Amazon Kindle China

Amazon tolls the death knell for its decade-long China Kindle ebookstore

Zijing Fu

posted on June 2, 2022 8:14 pm

On June 2, Amazon Kindle announced via its WeChat official account that Amazon will shut operations of the Kindle eBookstore in China on June 30, 2023. Existing users will not be able to make new purchases after that, and can download books they already own before June 30, 2024, to read them offline. The Kindle APP and Send to Kindle function will not be available after June 2024.

Amazon has stopped supplying retailers in China with its e-readers starting today. While customers are still entitled to warranty services, the company also offers return and refund options for those who no longer wish to keep their Kindles. Refunds will be issued at the suggested retail price, for Kindle eBook readers purchased after January 1, 2022.

After the announcement, #Kindle quickly soared to Top 1 on Weibo’s trending topics list. Users complain that Kindle’s sudden exit leaves them stranded as their e-readers will have “no other purpose but to press down cup noodles lids. “

However, Kindle’s exit is not sudden. Rumors regarding Kindle’s exit from the Chinese market have been circulating since the beginning of this year. In October 2021, Kindle closed its official Taobao shop. While the e-reader’s shop on remains active, all items are out of stock except for Kindle Youth Edition.

In China, Amazon’s Kindle e-bookstore was officially launched in December 2012. The ink-screen design quickly enthralled book lovers in China, as the store offers many books in Chinese for under 10 yuan. In 2016, China became the biggest market in the world for Kindle e-reader devices. Kindle was so popular at the time that it almost becomes a synonym for ebooks.

In recent years, domestic ink-screen products in China such as Zhangyue, whose stock soared to the limit up price after Kindle's announcement, and Wenshi have blossomed. E-commerce platforms and social apps such as and WeChat have branched out to the e-book and internet fiction business, as a result, Kindle has gradually lost its appeal.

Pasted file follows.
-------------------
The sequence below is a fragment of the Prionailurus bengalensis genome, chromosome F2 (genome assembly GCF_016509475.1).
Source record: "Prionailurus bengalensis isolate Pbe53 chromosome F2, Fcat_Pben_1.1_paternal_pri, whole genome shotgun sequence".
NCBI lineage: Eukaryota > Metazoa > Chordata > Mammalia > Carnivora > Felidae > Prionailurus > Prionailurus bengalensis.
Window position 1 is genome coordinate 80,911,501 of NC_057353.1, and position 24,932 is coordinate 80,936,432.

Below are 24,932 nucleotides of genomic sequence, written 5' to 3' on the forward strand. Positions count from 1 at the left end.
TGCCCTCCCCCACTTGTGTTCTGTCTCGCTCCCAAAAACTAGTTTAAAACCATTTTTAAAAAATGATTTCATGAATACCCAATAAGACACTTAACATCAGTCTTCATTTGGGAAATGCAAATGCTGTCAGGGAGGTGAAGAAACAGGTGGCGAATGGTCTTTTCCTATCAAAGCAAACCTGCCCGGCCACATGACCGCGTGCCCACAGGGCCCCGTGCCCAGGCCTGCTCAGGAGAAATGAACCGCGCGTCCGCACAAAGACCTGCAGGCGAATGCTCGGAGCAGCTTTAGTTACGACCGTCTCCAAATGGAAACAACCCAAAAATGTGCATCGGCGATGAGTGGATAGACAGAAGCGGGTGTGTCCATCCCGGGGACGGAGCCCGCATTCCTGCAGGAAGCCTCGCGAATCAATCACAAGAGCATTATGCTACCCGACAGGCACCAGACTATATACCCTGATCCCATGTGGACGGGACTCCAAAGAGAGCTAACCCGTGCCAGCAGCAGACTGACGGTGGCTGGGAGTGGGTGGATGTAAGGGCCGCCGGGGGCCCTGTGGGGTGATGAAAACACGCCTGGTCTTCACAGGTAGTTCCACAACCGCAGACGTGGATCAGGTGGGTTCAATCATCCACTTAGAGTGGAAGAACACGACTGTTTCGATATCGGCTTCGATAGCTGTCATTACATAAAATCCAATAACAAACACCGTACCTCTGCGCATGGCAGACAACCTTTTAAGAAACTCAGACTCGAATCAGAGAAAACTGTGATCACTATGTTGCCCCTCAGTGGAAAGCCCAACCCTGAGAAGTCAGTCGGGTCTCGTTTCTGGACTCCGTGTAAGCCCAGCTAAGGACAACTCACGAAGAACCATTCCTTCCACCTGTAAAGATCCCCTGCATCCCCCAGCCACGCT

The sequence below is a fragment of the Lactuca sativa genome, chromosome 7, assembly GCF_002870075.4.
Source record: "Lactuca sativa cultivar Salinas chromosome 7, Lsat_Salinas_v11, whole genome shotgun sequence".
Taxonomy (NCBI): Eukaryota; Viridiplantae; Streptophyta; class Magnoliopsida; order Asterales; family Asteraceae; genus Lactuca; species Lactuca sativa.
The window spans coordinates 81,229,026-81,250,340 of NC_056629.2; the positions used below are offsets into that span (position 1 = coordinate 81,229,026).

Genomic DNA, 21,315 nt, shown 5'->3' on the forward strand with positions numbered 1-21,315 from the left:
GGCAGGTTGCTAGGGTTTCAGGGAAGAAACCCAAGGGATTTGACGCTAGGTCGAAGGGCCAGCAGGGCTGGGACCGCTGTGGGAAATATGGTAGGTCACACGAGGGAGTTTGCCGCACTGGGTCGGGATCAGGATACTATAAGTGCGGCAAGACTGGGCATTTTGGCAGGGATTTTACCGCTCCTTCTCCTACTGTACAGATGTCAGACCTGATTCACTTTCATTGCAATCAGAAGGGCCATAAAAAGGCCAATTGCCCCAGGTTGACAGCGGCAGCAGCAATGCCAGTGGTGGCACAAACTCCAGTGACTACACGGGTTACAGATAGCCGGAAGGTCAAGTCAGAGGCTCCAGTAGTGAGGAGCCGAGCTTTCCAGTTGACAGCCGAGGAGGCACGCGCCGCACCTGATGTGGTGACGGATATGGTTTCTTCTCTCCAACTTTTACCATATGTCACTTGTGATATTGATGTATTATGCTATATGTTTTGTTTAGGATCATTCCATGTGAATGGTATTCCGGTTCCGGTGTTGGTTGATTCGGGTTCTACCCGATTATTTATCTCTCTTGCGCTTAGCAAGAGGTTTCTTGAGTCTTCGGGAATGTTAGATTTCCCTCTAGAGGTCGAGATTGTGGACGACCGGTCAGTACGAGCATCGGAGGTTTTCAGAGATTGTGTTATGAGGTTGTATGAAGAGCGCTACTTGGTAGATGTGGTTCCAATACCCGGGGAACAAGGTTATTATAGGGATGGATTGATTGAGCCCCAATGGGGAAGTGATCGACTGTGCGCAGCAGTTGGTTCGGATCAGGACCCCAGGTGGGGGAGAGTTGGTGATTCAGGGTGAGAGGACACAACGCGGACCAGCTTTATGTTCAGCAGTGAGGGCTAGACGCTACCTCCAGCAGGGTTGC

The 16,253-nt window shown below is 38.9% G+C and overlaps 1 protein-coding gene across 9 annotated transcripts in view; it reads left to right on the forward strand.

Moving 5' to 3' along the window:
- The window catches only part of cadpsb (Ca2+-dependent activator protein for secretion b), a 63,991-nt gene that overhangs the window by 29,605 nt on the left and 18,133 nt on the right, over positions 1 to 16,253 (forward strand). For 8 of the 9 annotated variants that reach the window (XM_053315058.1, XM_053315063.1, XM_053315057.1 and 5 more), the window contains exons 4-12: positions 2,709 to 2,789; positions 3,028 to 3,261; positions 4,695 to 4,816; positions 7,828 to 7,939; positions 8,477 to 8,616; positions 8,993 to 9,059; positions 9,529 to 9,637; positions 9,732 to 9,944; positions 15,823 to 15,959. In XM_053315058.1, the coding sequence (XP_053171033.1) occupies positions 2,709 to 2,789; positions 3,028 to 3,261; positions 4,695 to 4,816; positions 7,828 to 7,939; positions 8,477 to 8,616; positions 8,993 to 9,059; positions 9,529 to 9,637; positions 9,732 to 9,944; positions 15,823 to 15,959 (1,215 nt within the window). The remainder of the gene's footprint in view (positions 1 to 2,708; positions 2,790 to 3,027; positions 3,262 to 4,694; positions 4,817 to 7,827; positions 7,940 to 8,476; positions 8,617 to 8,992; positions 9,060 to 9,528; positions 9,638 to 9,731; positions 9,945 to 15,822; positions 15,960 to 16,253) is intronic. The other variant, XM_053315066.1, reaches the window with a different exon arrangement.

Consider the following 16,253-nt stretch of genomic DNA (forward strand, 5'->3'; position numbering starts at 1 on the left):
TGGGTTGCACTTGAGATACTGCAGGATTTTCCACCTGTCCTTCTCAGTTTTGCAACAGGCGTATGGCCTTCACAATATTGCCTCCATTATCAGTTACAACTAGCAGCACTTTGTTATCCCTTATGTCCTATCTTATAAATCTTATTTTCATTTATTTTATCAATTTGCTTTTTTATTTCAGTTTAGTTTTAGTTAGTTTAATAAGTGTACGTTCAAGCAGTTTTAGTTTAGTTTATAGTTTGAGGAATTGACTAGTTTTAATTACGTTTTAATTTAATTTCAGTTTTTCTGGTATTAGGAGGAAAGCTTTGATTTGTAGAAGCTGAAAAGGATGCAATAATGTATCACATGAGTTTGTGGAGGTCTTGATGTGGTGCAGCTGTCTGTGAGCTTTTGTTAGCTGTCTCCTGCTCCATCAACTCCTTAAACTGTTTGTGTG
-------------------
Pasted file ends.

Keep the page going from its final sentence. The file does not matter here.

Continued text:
Amazon says the withdrawal was not due to government pressure or censorship and was part of a periodic re-evaluation of its offerings around the world, per Bloomberg. However, the global conglomerate has been reported to be struggling with regulatory risks in China. According to an internal Amazon 2018 briefing document cited by a Reuters report, "Kindle has been operating in China in a policy grey area," the document stated, and noted that Amazon was having difficulty obtaining a license to sell e-books in the country.

After the shutdown of its online store in 2019 and its e-book business now, Amazon’s remaining businesses in China include cross-border e-commerce, advertising, and cloud services.

Amazon’s Kindle ebookstore is the latest western internet platform to scale back its presence in China. Since last year, foreign internet companies such as Yahoo, Linkedin, and Airbnb have pulled out of China in succession.

China’s Ministry of Commerce ascribes Kindle’s exit as a “normal phenomenon in the market economy.” A spokesman for the MOC said that “China, as the second-largest consumer market in the world, is rapidly developing, and the products and services are being updated and iterated rapidly. For all kinds of market players, including foreign-funded enterprises, adjusting products and services according to market development is a normal phenomenon in the market economy.”

Cover image by Kwame Anim on Unsplash.